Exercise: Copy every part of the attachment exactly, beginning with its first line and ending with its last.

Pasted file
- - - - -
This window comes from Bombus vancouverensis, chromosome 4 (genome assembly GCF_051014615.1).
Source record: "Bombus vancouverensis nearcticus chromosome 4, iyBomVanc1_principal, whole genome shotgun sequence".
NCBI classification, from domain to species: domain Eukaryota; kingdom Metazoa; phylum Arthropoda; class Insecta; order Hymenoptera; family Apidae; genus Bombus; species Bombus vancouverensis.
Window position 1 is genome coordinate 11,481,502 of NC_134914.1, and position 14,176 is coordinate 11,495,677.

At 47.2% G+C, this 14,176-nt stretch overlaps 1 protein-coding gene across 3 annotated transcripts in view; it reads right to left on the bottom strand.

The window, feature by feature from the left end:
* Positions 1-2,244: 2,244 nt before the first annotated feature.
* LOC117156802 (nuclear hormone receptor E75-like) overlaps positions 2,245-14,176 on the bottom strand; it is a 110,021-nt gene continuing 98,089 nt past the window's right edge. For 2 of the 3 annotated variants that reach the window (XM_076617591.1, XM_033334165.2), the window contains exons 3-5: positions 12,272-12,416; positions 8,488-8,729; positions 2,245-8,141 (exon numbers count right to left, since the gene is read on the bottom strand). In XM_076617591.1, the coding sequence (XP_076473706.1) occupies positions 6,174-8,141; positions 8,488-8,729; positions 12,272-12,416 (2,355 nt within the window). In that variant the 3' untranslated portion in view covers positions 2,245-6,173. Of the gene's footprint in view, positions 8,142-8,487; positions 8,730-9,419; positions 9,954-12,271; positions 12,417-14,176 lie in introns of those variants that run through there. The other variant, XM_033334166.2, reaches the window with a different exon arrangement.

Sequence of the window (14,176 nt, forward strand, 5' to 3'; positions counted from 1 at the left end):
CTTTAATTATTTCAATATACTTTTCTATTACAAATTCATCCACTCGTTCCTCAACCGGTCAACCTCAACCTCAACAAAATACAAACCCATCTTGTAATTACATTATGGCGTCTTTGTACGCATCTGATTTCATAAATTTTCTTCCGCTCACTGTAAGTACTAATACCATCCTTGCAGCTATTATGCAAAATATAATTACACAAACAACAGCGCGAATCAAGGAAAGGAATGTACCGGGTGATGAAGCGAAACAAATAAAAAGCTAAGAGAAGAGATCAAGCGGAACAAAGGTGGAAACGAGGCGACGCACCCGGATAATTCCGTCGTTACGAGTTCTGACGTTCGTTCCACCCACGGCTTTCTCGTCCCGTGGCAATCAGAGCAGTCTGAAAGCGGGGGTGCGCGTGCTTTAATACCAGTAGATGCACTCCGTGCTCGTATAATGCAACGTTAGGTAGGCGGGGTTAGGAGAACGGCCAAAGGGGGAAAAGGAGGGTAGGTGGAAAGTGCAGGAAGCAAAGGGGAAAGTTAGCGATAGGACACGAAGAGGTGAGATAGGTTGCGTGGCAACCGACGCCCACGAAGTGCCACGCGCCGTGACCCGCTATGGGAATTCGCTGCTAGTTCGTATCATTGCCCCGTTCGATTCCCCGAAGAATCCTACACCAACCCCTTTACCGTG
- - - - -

This window comes from Bombus vancouverensis, chromosome 4 (genome assembly GCF_051014615.1).
Source record: "Bombus vancouverensis nearcticus chromosome 4, iyBomVanc1_principal, whole genome shotgun sequence".
NCBI classification, from domain to species: domain Eukaryota; kingdom Metazoa; phylum Arthropoda; class Insecta; order Hymenoptera; family Apidae; genus Bombus; species Bombus vancouverensis.
Window position 1 is genome coordinate 11,481,502 of NC_134914.1, and position 14,176 is coordinate 11,495,677.

At 47.2% G+C, this 14,176-nt stretch overlaps 1 protein-coding gene across 3 annotated transcripts in view; it reads right to left on the bottom strand.

The window, feature by feature from the left end:
* Positions 1-2,244: 2,244 nt before the first annotated feature.
* LOC117156802 (nuclear hormone receptor E75-like) overlaps positions 2,245-14,176 on the bottom strand; it is a 110,021-nt gene continuing 98,089 nt past the window's right edge. For 2 of the 3 annotated variants that reach the window (XM_076617591.1, XM_033334165.2), the window contains exons 3-5: positions 12,272-12,416; positions 8,488-8,729; positions 2,245-8,141 (exon numbers count right to left, since the gene is read on the bottom strand). In XM_076617591.1, the coding sequence (XP_076473706.1) occupies positions 6,174-8,141; positions 8,488-8,729; positions 12,272-12,416 (2,355 nt within the window). In that variant the 3' untranslated portion in view covers positions 2,245-6,173. Of the gene's footprint in view, positions 8,142-8,487; positions 8,730-9,419; positions 9,954-12,271; positions 12,417-14,176 lie in introns of those variants that run through there. The other variant, XM_033334166.2, reaches the window with a different exon arrangement.

Sequence of the window (14,176 nt, forward strand, 5' to 3'; positions counted from 1 at the left end):
CTTTAATTATTTCAATATACTTTTCTATTACAAATTCATCCACTCGTTCCTCAACCGGTCAACCTCAACCTCAACAAAATACAAACCCATCTTGTAATTACATTATGGCGTCTTTGTACGCATCTGATTTCATAAATTTTCTTCCGCTCACTGTAAGTACTAATACCATCCTTGCAGCTATTATGCAAAATATAATTACACAAACAACAGCGCGAATCAAGGAAAGGAATGTACCGGGTGATGAAGCGAAACAAATAAAAAGCTAAGAGAAGAGATCAAGCGGAACAAAGGTGGAAACGAGGCGACGCACCCGGATAATTCCGTCGTTACGAGTTCTGACGTTCGTTCCACCCACGGCTTTCTCGTCCCGTGGCAATCAGAGCAGTCTGAAAGCGGGGGTGCGCGTGCTTTAATACCAGTAGATGCACTCCGTGCTCGTATAATGCAACGTTAGGTAGGCGGGGTTAGGAGAACGGCCAAAGGGGGAAAAGGAGGGTAGGTGGAAAGTGCAGGAAGCAAAGGGGAAAGTTAGCGATAGGACACGAAGAGGTGAGATAGGTTGCGTGGCAACCGACGCCCACGAAGTGCCACGCGCCGTGACCCGCTATGGGAATTCGCTGCTAGTTCGTATCATTGCCCCGTTCGATTCCCCGAAGAATCCTACACCAACCCCTTTACCGTG